Qoso said luckily there was no rough weather which would have induced huge waves or swells, otherwise the December-5 king tide could have claimed lives.
“Not to mention the threat of crocodiles, which made us restless those few nights,” he adds.
Dediqula and Qoso are calling for the national government and the provincial government to relocate them to the main island of Choiseul.
Qoso said, “I have heard of relocation for a very long time, but the time is now. Authorities must relocate Taro and Supizae, not sit on this issue. We are under threat. Places water had never reached before are being invaded now.”
And they are not alone. Mr Glen Scott, a Supizae resident currently working in Honiara, says both the national and provincial governments should seriously look into the relocation issue for Taro and Supizae because along the years successive king tides have been observed to be higher than the last.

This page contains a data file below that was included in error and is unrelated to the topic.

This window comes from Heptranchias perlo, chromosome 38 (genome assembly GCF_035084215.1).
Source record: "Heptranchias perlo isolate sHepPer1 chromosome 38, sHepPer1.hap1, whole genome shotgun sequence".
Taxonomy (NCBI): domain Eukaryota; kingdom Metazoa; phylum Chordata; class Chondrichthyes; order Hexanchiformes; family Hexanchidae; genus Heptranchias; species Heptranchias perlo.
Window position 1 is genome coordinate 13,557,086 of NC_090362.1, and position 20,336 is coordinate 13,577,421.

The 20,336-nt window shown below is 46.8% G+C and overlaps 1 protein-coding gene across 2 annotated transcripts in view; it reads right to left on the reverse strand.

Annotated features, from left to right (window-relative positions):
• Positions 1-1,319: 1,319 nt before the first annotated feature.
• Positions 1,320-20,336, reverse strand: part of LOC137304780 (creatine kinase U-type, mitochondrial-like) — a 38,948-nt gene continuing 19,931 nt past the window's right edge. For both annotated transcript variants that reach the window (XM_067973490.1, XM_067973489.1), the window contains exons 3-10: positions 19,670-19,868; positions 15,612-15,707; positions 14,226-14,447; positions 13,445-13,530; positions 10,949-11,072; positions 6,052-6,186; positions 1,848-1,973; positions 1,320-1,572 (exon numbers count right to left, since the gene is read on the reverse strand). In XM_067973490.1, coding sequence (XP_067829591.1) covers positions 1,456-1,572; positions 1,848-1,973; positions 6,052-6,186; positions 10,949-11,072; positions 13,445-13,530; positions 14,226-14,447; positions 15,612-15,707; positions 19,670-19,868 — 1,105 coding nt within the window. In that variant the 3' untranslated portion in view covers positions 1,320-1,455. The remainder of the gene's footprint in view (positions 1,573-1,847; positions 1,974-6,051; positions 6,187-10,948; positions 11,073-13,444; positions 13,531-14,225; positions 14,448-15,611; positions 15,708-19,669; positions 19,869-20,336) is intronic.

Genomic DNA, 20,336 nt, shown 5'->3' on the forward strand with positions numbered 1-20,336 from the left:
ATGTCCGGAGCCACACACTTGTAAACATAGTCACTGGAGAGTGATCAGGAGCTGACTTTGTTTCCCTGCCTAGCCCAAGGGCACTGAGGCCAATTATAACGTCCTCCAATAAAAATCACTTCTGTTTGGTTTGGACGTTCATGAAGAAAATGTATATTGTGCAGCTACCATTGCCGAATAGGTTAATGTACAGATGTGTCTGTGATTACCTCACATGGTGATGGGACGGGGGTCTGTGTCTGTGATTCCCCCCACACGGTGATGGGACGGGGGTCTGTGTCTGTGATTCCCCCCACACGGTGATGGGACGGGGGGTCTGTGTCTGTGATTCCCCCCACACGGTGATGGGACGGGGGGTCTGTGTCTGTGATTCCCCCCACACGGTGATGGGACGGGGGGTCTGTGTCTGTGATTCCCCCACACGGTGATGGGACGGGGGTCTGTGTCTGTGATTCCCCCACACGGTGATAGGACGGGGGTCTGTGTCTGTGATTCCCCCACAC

“King tides of 2010 and 2017 were in memory as being the biggest, especially the 2017 one, but they have been trumped by the December-5 king tide,” Scott said.
Sadly, in reality, nothing will immediately happen as hoped by the residents, with authorities revealing that any “realistic movement of people to higher locations might start in five years’ time”.
But, this in itself is only an estimate of the earliest time possible for this dream.
Choiseul province is reportedly the first province in the Solomon Islands to realise the gravity of the climate change threat, and began initiatives towards relocation as early as 2001.
Today, Choiseul is leading the country in the relocation ambition; already advanced in its programmes towards relocation of its population in vulnerable low-lying islands.